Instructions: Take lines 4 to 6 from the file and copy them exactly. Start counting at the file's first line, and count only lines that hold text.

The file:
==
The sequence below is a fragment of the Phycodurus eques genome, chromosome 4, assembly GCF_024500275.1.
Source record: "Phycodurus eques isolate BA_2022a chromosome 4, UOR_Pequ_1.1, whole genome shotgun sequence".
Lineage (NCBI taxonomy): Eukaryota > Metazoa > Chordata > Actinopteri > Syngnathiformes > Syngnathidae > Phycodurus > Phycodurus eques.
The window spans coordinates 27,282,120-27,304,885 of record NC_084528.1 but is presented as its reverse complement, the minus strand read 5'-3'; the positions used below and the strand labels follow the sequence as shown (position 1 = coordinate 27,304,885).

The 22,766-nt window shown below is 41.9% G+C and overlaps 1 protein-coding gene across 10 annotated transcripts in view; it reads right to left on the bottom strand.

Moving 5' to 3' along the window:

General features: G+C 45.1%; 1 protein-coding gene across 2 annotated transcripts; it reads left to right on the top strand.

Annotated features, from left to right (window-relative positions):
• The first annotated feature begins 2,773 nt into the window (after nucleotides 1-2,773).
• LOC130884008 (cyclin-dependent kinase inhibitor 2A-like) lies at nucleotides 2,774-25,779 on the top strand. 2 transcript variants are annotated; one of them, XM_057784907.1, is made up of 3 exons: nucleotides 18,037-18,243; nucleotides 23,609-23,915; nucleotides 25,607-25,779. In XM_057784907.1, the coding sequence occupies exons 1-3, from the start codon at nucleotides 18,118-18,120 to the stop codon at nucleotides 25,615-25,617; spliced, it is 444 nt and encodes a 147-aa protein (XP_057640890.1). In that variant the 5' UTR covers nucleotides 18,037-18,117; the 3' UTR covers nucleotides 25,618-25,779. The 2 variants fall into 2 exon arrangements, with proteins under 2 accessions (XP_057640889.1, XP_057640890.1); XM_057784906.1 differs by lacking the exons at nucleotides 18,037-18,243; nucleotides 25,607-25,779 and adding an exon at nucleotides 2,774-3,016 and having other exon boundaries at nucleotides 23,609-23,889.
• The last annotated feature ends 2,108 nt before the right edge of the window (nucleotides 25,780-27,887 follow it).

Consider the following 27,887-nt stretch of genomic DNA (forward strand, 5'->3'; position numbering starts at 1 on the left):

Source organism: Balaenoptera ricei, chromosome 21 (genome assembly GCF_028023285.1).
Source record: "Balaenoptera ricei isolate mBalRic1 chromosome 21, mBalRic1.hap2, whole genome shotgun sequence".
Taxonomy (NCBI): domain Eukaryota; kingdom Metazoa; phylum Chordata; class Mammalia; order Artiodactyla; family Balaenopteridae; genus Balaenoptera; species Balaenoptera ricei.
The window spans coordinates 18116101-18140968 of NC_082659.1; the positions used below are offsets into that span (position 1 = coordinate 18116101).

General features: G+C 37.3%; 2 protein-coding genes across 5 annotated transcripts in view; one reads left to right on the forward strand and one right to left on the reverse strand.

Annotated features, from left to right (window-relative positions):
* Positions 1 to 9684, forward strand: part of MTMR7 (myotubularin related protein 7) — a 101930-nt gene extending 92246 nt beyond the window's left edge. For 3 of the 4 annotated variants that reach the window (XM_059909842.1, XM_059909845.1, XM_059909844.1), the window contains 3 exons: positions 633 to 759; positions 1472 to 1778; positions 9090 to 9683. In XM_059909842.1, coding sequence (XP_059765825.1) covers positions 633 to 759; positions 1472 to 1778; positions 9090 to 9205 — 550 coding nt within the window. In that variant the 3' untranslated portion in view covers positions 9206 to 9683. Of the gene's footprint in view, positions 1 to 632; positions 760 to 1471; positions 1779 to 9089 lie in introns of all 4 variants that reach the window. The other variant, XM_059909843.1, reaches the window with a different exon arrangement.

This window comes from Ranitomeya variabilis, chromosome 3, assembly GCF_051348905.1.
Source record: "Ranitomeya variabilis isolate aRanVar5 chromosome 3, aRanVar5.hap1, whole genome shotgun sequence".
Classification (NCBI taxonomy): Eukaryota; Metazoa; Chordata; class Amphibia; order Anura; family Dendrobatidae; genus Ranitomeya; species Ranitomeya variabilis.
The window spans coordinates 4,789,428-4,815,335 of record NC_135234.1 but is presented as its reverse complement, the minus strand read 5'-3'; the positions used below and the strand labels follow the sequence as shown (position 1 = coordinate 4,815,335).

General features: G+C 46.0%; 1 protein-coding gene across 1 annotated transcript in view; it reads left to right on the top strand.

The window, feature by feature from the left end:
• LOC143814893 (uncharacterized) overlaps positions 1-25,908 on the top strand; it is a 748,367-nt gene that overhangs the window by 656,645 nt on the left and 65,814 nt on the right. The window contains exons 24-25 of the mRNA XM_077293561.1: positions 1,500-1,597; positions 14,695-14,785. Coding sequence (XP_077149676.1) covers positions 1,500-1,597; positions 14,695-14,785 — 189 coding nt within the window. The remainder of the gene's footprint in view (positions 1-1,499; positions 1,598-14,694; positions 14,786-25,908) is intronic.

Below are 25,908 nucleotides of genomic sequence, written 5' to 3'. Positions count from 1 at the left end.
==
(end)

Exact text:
The window spans coordinates 27,282,120-27,304,885 of record NC_084528.1 but is presented as its reverse complement, the minus strand read 5'-3'; the positions used below and the strand labels follow the sequence as shown (position 1 = coordinate 27,304,885).

The 22,766-nt window shown below is 41.9% G+C and overlaps 1 protein-coding gene across 10 annotated transcripts in view; it reads right to left on the bottom strand.

Moving 5' to 3' along the window: